In recent years, several organizations have decided to block specific apps, such as TikTok, due to data concerns. This has caused other organizations to question which apps are acceptable on a device. Organizations might not have complete control over which apps users install on devices, especially BYODs. Still, they should regularly review and develop policies to specify which apps are safe and acceptable.

Provide security awareness training

Training and awareness programs can help educate employees on mobile security risks and how to handle them. Many cyberattacks rely on human error, so end users need to know how to spot and respond to suspicious activity such as phishing texts and malware.

A mobile device security policy is not merely a document but an action plan for organizations. The right guidelines can ensure the safety of important data without hindering functionality for end users.

A chart showing the top mobile security threats: malware attacks, phishing, lost or stolen devices, cross-app data sharing and unpatched OSes.
End users should know what the most pervasive mobile threats are and how to protect against them.

Mobile security and BYOD policy guidelines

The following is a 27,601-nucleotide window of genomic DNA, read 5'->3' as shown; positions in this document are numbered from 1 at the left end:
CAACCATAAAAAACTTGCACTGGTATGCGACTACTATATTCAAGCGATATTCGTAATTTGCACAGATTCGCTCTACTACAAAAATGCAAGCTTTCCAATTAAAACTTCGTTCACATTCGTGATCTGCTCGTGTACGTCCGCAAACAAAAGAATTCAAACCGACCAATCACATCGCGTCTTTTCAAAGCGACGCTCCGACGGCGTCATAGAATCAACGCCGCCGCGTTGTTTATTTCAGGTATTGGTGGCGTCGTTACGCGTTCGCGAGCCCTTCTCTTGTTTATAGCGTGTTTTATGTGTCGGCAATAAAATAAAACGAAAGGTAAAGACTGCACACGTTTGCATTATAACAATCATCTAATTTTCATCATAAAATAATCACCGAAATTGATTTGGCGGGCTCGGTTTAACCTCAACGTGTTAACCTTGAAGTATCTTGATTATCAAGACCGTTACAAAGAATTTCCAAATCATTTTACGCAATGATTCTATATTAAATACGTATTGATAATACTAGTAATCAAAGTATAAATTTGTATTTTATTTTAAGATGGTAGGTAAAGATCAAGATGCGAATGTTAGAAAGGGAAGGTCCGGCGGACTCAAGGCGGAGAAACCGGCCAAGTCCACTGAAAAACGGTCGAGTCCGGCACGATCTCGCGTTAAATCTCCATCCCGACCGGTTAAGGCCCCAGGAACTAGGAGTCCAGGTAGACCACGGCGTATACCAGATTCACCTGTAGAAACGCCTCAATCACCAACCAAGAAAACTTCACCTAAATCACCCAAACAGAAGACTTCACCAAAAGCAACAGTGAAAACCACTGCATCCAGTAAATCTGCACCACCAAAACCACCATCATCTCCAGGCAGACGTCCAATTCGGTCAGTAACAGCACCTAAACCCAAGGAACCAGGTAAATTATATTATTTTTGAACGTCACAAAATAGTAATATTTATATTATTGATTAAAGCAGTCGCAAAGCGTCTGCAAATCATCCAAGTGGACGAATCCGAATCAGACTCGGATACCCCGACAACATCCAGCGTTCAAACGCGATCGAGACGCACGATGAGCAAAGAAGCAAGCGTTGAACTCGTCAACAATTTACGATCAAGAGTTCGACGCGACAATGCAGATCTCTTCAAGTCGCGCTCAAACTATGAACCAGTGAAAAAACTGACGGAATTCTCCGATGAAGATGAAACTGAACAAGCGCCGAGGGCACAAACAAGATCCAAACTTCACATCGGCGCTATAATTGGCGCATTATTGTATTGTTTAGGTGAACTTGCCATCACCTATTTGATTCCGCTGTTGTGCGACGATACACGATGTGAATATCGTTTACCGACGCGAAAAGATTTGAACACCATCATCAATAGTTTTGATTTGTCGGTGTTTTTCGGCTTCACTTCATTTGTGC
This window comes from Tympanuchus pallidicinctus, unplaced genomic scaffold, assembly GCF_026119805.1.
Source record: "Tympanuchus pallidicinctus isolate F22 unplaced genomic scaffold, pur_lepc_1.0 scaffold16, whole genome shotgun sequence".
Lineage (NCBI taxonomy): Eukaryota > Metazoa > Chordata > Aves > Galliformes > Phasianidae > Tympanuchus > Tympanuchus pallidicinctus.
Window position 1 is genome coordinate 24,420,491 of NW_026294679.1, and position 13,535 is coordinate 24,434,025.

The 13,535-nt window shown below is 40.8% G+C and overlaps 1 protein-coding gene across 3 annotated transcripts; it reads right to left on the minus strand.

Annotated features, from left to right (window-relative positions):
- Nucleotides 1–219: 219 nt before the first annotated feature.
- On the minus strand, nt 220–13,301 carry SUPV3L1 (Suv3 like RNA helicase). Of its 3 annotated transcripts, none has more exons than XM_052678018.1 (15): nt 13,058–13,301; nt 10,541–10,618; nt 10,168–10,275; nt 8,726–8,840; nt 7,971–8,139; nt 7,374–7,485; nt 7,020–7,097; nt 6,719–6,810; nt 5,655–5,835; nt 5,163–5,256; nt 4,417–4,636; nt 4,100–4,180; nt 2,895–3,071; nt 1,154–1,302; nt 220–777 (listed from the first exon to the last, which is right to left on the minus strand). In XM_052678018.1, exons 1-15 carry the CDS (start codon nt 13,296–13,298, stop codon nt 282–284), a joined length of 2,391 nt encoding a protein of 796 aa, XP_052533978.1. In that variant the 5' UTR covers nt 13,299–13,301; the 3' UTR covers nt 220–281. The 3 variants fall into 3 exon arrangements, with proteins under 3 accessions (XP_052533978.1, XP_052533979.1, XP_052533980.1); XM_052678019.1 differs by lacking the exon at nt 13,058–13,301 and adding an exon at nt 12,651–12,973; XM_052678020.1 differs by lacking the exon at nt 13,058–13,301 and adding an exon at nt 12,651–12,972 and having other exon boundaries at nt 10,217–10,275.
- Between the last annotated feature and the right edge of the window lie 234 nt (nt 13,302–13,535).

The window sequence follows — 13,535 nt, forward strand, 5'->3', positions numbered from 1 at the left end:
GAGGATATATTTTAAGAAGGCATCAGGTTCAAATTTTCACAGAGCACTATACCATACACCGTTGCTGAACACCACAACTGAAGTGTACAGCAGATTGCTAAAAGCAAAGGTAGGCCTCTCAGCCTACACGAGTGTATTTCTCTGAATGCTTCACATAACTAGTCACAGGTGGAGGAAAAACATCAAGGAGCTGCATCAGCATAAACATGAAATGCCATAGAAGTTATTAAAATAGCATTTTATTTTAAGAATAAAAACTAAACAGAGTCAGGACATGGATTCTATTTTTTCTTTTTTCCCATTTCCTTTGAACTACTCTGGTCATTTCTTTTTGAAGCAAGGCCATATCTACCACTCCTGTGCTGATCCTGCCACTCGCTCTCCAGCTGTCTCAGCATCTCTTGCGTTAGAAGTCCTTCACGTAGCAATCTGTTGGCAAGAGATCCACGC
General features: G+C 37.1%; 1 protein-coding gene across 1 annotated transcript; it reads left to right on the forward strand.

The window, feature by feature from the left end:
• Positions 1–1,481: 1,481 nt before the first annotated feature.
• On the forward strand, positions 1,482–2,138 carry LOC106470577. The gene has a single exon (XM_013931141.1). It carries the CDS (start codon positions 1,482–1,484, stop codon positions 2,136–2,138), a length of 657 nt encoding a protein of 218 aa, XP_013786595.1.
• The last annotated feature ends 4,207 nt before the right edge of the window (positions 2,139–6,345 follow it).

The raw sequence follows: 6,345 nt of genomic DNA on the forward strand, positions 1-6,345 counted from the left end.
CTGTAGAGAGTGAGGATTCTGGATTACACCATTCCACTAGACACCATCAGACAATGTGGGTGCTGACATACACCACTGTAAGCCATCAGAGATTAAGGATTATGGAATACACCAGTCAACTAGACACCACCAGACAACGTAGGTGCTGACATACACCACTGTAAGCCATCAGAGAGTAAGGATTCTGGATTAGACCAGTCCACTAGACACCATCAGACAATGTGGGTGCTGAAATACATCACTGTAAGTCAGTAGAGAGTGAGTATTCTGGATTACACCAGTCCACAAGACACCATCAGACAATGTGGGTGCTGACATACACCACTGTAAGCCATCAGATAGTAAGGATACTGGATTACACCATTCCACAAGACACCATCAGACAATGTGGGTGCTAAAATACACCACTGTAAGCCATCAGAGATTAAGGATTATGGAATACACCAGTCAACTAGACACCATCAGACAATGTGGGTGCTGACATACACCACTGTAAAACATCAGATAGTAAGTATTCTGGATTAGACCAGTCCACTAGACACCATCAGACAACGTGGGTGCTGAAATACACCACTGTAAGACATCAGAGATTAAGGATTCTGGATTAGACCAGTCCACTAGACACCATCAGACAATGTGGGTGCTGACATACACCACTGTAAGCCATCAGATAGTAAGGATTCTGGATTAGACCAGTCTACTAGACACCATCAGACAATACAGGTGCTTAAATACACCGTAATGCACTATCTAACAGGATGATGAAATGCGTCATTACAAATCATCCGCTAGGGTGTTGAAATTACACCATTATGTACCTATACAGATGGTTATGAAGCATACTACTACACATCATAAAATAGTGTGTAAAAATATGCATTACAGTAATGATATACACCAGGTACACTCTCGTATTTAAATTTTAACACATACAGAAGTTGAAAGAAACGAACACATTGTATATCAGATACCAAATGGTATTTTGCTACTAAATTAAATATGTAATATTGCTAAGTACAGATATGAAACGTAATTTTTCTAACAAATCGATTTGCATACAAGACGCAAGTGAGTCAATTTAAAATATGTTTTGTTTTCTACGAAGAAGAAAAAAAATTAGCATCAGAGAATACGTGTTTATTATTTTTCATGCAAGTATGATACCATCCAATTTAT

The content of mobile security and BYOD policy documents can vary based on an organization's requirements and device security strategy. A typical mobile policy template should contain several sections which IT can edit and customize.

The first step is to clearly outline the purpose and scope of the policy. Include details of the usage of both corporate-owned and personal devices that have access to business data. Additionally, emphasize the importance of security measures and compliance requirements. Even if employees are allowed to use their personal mobile devices for work purposes, it should be mandatory to adhere to the policy, with failure to comply resulting in the revocation of this privilege. The policy must cover all devices that are capable of accessing or storing corporate data, including laptops, tablets and smartphones.

Admins can include the following sections to create a comprehensive mobile security policy. Follow the downloadable sample policy as an example of what this type of document looks like and the important guidelines to cover.

Purpose and scope

Highlight the purpose of the policy, what it covers and the consequences of not meeting its requirements. Broadly establish guidelines for accessing corporate data on both company-owned and personal mobile devices.

Acceptable use

Describe the expectations employees should meet when using their devices to interact with corporate data or connect to the corporate network. This section can include the following stipulations:

  • Users must always keep their apps up to date when accessing work content and resources.
  • The mobile device should have basic protections such as passcodes, and users must enable encryption.
  • Employees should not access websites and content deemed to be illicit, proprietary or illegal.
  • Employees should not use their devices for work-related tasks during activities such as driving or operating machinery or to host and share content in the corporate network.

Device restrictions and security requirements